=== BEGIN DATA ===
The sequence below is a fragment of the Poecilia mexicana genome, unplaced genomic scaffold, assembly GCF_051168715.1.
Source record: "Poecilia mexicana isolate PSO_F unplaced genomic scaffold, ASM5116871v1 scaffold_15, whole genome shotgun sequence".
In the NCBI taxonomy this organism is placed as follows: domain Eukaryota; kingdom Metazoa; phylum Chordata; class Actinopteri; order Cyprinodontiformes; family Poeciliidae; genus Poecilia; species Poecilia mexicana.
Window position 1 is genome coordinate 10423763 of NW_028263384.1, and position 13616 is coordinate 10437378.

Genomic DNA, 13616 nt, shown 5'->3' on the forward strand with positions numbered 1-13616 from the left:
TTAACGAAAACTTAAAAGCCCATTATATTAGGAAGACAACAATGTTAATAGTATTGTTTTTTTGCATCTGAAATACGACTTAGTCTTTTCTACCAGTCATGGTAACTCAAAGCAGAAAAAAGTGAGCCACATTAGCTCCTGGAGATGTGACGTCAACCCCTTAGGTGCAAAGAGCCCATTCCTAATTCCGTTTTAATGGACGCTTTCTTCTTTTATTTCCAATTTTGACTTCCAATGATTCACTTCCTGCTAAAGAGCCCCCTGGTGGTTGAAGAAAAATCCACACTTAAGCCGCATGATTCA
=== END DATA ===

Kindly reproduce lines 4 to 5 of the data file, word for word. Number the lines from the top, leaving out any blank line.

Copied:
Window position 1 is genome coordinate 10423763 of NW_028263384.1, and position 13616 is coordinate 10437378.

Genomic DNA, 13616 nt, shown 5'->3' on the forward strand with positions numbered 1-13616 from the left: